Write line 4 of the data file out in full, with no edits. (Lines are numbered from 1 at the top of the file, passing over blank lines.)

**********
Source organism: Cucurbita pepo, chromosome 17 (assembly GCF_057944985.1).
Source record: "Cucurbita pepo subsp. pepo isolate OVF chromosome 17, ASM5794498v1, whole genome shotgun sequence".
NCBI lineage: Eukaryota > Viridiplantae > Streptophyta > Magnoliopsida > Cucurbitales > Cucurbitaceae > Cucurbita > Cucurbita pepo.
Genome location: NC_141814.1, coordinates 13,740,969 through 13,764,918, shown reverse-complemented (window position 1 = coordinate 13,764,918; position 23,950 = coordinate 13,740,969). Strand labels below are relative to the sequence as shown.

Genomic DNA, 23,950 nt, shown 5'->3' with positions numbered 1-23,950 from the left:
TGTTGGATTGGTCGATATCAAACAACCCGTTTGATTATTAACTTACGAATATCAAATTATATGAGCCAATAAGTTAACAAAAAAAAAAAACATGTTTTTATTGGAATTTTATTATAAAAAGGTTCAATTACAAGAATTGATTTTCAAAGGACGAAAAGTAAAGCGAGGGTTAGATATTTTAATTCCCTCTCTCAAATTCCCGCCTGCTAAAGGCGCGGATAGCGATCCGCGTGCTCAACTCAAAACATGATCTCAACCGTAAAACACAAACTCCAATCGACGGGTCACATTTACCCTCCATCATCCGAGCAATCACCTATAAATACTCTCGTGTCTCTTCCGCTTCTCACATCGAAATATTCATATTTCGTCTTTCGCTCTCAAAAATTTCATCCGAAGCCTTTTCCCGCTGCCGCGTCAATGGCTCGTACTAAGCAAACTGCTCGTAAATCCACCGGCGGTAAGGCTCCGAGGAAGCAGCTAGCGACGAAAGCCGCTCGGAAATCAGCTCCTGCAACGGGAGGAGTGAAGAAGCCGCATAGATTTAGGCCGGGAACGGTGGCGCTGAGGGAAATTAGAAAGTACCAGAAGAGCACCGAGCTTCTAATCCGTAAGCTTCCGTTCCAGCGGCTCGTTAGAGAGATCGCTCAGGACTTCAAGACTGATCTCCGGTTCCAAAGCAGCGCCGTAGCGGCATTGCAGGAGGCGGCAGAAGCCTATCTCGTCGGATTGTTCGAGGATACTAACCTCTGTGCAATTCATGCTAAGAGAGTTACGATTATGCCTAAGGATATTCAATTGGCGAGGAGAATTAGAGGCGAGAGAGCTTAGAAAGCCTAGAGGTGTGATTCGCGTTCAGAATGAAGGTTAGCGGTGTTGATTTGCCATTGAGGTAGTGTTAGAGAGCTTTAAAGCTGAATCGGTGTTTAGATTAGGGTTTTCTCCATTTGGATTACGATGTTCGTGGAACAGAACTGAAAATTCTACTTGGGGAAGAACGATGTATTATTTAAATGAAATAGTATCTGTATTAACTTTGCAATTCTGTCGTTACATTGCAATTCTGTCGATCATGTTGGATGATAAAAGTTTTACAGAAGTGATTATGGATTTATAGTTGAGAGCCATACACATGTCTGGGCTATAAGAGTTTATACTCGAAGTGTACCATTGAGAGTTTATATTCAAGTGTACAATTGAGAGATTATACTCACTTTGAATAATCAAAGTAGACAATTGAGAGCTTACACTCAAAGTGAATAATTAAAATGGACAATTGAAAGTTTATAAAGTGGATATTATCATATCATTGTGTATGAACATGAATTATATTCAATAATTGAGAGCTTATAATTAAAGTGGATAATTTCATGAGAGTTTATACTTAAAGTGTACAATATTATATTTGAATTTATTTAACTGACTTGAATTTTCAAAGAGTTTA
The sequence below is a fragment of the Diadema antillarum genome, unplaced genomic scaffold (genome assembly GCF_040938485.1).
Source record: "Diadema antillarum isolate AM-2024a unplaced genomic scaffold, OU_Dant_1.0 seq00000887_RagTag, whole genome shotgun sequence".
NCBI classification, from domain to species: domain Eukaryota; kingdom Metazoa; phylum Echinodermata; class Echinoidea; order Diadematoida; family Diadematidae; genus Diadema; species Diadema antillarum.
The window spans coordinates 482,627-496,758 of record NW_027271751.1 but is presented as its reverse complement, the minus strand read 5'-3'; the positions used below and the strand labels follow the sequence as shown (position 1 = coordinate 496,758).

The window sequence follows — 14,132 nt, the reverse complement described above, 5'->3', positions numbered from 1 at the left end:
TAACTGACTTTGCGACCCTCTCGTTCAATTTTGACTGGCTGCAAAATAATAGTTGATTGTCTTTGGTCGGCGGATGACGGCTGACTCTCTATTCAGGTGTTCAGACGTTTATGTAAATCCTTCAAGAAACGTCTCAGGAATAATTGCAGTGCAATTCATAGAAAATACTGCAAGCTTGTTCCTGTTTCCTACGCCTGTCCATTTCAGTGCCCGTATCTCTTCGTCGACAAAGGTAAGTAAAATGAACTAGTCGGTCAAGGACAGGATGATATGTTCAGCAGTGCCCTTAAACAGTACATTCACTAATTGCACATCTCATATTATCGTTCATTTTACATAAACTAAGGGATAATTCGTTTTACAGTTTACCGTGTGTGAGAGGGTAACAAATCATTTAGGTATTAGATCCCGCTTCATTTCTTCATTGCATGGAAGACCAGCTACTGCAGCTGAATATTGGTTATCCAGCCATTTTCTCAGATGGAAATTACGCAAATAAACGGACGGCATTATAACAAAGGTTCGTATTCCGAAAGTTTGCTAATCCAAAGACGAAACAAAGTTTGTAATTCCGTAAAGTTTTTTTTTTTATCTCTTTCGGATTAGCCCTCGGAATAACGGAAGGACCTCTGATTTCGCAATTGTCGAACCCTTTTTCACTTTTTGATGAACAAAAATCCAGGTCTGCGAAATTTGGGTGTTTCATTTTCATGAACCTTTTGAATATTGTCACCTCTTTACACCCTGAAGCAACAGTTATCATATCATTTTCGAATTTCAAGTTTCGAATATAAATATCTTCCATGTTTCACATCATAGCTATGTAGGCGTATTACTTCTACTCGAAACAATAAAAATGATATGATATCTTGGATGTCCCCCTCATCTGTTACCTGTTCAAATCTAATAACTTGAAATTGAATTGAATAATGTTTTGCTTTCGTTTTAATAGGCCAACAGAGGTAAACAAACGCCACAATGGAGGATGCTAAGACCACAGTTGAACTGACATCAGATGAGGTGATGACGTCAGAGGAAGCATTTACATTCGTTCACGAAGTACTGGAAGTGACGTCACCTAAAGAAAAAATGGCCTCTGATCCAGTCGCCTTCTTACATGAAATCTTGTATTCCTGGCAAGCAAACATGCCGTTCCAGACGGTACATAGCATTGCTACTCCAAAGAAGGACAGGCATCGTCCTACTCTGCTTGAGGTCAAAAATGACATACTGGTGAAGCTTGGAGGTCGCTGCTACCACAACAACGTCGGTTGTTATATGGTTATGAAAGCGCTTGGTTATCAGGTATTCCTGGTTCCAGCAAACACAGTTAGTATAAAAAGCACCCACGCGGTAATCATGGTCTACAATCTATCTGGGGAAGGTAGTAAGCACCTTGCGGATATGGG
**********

Genome location: NC_141814.1, coordinates 13,740,969 through 13,764,918, shown reverse-complemented (window position 1 = coordinate 13,764,918; position 23,950 = coordinate 13,740,969). Strand labels below are relative to the sequence as shown.